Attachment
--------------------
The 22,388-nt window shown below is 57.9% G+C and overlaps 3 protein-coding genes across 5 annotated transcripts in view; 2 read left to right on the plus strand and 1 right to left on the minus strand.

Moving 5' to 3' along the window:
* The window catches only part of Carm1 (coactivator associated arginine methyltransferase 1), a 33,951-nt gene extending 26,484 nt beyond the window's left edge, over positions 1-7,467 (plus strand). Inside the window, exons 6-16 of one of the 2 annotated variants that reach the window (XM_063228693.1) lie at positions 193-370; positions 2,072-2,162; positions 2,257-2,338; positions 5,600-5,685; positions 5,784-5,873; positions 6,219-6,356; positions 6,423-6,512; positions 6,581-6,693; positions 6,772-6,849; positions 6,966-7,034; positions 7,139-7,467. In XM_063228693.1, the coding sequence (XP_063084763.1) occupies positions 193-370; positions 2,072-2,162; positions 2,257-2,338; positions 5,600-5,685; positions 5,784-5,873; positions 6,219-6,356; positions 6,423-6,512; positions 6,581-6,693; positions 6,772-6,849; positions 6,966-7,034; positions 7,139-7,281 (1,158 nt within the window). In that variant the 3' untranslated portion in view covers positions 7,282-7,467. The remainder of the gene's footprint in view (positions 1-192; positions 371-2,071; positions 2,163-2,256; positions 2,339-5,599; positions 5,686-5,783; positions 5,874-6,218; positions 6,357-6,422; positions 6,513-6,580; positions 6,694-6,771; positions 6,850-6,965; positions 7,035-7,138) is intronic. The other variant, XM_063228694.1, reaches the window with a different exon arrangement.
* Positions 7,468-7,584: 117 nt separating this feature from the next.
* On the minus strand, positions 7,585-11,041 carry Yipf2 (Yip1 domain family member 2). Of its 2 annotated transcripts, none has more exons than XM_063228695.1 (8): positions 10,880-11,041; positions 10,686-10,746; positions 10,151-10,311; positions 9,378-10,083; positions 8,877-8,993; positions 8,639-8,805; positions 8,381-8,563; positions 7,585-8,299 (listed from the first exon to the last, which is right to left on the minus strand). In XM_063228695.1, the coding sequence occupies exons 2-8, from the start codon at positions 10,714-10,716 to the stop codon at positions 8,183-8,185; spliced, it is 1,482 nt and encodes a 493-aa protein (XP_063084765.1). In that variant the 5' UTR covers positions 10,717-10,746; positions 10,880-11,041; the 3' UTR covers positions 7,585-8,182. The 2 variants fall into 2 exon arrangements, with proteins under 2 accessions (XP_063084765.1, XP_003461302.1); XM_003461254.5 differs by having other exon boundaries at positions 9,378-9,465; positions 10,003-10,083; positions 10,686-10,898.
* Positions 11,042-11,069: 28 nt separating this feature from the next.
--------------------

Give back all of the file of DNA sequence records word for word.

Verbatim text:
The 22,388-nt window shown below is 57.9% G+C and overlaps 3 protein-coding genes across 5 annotated transcripts in view; 2 read left to right on the plus strand and 1 right to left on the minus strand.

Moving 5' to 3' along the window:
* The window catches only part of Carm1 (coactivator associated arginine methyltransferase 1), a 33,951-nt gene extending 26,484 nt beyond the window's left edge, over positions 1-7,467 (plus strand). Inside the window, exons 6-16 of one of the 2 annotated variants that reach the window (XM_063228693.1) lie at positions 193-370; positions 2,072-2,162; positions 2,257-2,338; positions 5,600-5,685; positions 5,784-5,873; positions 6,219-6,356; positions 6,423-6,512; positions 6,581-6,693; positions 6,772-6,849; positions 6,966-7,034; positions 7,139-7,467. In XM_063228693.1, the coding sequence (XP_063084763.1) occupies positions 193-370; positions 2,072-2,162; positions 2,257-2,338; positions 5,600-5,685; positions 5,784-5,873; positions 6,219-6,356; positions 6,423-6,512; positions 6,581-6,693; positions 6,772-6,849; positions 6,966-7,034; positions 7,139-7,281 (1,158 nt within the window). In that variant the 3' untranslated portion in view covers positions 7,282-7,467. The remainder of the gene's footprint in view (positions 1-192; positions 371-2,071; positions 2,163-2,256; positions 2,339-5,599; positions 5,686-5,783; positions 5,874-6,218; positions 6,357-6,422; positions 6,513-6,580; positions 6,694-6,771; positions 6,850-6,965; positions 7,035-7,138) is intronic. The other variant, XM_063228694.1, reaches the window with a different exon arrangement.
* Positions 7,468-7,584: 117 nt separating this feature from the next.
* On the minus strand, positions 7,585-11,041 carry Yipf2 (Yip1 domain family member 2). Of its 2 annotated transcripts, none has more exons than XM_063228695.1 (8): positions 10,880-11,041; positions 10,686-10,746; positions 10,151-10,311; positions 9,378-10,083; positions 8,877-8,993; positions 8,639-8,805; positions 8,381-8,563; positions 7,585-8,299 (listed from the first exon to the last, which is right to left on the minus strand). In XM_063228695.1, the coding sequence occupies exons 2-8, from the start codon at positions 10,714-10,716 to the stop codon at positions 8,183-8,185; spliced, it is 1,482 nt and encodes a 493-aa protein (XP_063084765.1). In that variant the 5' UTR covers positions 10,717-10,746; positions 10,880-11,041; the 3' UTR covers positions 7,585-8,182. The 2 variants fall into 2 exon arrangements, with proteins under 2 accessions (XP_063084765.1, XP_003461302.1); XM_003461254.5 differs by having other exon boundaries at positions 9,378-9,465; positions 10,003-10,083; positions 10,686-10,898.
* Positions 11,042-11,069: 28 nt separating this feature from the next.